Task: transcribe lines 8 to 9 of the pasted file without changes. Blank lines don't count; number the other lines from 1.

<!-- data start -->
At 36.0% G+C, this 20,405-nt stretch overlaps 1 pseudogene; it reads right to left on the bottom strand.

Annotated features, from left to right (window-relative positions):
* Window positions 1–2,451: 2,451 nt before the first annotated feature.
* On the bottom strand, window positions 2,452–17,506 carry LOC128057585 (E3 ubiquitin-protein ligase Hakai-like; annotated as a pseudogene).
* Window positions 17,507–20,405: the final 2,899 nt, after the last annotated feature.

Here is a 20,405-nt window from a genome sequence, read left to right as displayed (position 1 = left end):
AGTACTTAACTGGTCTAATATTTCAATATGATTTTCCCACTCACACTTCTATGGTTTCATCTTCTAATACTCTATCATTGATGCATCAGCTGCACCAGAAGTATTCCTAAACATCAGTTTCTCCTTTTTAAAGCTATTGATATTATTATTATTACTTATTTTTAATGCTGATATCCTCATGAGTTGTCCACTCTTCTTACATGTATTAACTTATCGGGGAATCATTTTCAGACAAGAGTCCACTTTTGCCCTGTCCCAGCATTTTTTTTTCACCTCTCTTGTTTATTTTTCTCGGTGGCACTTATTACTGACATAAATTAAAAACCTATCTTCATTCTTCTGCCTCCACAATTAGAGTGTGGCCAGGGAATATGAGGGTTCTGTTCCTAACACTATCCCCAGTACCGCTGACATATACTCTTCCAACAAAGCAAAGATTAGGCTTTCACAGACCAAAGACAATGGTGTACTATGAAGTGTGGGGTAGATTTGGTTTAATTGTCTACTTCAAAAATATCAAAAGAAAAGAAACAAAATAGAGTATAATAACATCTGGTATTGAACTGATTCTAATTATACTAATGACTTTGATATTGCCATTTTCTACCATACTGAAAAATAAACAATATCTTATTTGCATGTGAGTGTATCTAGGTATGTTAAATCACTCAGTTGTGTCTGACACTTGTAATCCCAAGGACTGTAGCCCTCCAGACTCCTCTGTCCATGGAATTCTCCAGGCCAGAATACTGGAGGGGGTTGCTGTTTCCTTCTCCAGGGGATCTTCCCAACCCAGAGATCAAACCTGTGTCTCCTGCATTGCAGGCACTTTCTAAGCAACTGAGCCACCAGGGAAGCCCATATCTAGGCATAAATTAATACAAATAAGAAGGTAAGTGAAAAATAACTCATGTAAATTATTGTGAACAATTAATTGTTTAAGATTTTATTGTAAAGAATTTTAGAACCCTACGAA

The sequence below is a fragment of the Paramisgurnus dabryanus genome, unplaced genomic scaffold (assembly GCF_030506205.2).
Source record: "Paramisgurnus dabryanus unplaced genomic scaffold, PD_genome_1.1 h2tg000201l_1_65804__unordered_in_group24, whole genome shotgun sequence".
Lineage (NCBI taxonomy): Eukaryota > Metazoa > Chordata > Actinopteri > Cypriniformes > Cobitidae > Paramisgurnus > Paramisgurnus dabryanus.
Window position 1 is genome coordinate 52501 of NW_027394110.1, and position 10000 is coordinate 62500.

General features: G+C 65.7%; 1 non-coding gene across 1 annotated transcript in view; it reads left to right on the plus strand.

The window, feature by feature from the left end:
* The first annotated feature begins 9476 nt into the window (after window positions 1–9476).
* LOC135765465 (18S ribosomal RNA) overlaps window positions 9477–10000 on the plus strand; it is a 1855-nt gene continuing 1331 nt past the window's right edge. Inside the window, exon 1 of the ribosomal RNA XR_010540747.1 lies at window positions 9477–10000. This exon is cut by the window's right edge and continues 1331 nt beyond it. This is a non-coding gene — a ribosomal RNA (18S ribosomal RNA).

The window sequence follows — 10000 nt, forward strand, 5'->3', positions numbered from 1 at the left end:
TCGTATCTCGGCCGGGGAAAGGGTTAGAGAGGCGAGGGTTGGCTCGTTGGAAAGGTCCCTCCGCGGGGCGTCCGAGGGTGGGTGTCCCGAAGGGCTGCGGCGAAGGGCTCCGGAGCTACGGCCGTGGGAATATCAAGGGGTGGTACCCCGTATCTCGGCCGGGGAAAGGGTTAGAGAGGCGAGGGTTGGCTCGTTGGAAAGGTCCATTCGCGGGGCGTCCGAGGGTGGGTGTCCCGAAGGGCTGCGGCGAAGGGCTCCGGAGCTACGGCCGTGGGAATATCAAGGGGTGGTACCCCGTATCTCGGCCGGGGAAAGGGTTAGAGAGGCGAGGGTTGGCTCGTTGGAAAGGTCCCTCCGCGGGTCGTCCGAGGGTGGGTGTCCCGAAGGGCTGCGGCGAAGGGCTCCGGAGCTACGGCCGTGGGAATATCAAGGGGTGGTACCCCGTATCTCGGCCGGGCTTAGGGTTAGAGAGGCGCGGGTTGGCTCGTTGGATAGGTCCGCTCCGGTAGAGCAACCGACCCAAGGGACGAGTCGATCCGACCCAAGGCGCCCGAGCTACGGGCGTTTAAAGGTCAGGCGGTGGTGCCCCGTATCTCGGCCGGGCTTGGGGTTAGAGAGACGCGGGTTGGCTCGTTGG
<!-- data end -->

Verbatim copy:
The sequence below is a fragment of the Paramisgurnus dabryanus genome, unplaced genomic scaffold (assembly GCF_030506205.2).
Source record: "Paramisgurnus dabryanus unplaced genomic scaffold, PD_genome_1.1 h2tg000201l_1_65804__unordered_in_group24, whole genome shotgun sequence".